We awoke to a quiet but sunny morning. I guess there were no takers on the morning ferry. At least none showed up at the car park. I couldn’t even see any crazies coming from the direction of the ferry after slogging their way through the Glen. They present as tiny dots about halfway up the mountain slowly moving horizontally, right to our left, climbing over stone pasture walls on a slope of 30 degrees or more. Tough going but they join the official trail about half way up the mountain, right before the path kicks up almost vertically. It must be really disappointing. No takers today. What do they know that we do not?
I imagine all you Escapees knew we were going to do it but I wasn’t so sure. I have to confess that any nervousness I may have felt has been replaced with anticipation at what we might discover. This drive to see what I might see has gotten me into trouble more than once but then again I’m still here and willing even if my knee is not.
Hiking poles, boots, tracker, puffy jackets, sandwiches, small amount of water, too heavy for more and we’re off. It’s a bit of a hike just to get to the trailhead.
We immediately start climbing and then the switchbacks begin. We’ve already gained a lot of altitude and the vastness of the Rackwick Valley stretches off into the distance.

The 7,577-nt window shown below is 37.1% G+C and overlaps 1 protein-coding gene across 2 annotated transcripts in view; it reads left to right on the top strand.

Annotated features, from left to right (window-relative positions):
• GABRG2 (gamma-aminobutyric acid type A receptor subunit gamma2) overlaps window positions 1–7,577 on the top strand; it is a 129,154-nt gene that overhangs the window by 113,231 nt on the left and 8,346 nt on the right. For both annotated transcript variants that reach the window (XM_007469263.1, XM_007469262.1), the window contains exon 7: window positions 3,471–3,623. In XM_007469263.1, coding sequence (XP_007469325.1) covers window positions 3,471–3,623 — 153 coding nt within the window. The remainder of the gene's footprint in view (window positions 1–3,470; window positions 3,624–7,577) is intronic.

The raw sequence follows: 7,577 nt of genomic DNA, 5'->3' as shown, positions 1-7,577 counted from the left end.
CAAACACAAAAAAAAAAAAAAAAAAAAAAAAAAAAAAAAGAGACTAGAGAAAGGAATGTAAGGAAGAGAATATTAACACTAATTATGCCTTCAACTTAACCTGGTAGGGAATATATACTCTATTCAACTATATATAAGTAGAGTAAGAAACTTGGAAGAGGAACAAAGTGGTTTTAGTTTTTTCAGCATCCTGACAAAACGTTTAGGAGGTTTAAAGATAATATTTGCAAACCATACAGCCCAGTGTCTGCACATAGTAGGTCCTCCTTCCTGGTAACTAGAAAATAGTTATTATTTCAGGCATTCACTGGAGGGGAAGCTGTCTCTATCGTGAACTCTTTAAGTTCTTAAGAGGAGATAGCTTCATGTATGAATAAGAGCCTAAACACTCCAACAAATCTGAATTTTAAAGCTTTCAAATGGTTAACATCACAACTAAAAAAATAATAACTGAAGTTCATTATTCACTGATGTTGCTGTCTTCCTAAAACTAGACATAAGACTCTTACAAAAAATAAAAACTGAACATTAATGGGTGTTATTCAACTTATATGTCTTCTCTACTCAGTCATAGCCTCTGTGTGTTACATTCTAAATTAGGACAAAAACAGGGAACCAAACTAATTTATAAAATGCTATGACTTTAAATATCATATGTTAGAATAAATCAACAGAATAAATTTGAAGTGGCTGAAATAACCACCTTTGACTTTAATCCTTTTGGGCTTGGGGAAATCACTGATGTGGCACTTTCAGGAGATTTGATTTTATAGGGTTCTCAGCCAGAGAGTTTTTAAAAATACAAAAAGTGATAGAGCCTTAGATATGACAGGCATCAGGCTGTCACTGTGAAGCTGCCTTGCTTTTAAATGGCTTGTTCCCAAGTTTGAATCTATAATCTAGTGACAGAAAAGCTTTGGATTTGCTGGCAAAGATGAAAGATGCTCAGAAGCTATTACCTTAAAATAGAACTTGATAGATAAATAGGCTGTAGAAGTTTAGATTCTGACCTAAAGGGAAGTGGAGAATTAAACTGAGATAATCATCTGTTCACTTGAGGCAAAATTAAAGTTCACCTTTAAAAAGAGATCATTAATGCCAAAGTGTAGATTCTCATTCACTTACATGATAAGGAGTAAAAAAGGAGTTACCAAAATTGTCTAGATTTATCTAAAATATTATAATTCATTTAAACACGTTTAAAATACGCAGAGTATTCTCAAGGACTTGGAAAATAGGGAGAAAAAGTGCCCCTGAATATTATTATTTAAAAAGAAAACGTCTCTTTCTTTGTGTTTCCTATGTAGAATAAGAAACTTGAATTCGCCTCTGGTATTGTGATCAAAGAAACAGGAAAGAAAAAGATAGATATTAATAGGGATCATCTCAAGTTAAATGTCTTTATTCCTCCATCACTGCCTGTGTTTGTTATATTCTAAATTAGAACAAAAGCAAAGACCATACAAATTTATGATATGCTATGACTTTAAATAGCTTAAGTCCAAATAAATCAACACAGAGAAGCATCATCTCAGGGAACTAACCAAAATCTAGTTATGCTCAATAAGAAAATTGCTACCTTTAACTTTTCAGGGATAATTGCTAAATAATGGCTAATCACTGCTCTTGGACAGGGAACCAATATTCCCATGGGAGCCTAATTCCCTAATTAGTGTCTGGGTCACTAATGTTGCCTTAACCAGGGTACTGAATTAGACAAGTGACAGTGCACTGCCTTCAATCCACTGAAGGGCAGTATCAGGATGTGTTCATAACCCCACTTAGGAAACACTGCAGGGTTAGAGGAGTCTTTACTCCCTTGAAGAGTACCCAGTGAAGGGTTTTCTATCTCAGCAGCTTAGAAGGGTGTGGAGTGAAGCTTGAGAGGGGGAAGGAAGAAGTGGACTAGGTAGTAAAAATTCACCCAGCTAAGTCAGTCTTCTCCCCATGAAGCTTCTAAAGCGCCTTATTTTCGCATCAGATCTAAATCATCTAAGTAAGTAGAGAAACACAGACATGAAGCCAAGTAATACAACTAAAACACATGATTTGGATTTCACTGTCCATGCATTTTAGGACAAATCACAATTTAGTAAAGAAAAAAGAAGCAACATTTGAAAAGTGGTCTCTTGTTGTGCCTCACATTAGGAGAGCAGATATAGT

This hut is where the Glen trail and the car park trail join forming the steepest section of the trail.
Finally we’ve reached the plateau at the top of the mountain, where it seems like it can’t decide wether it wants to go further up or down so it does a little of both while skirting a dizzying cliff side drop off.
A standing stone and a cairn seem to mark something significant, maybe half way. One of those pebbles is mine.
Soon a glimpse of what I assume is the Old Man, although Marce isn’t so sure.
Turns out it’s a lot further than it looks.
Huge stone blocks form an especially torturous kind of quasi staircase.
Still a way to go and the wind is picking up.
Finally we meet the Old Man of Hoy.
Yes that’s Yours Truly, your intrepid reporter verifying that it’s definitely windy out on the point.
After lunch we noticed the Orkney ferry doing a spot of sightseeing.
After 45 minutes or so of profound appreciation we sadly wished the Old Man well and began the trudge home.
The trail continued to deliver amazing panoramas.
Tail dragging the gravy we clambered back into Escape Velocity after setting an age-adjusted blistering pace. Overall it took just under four hours, and I’d never change a thing. What would it mean if we didn’t even try? You have to try.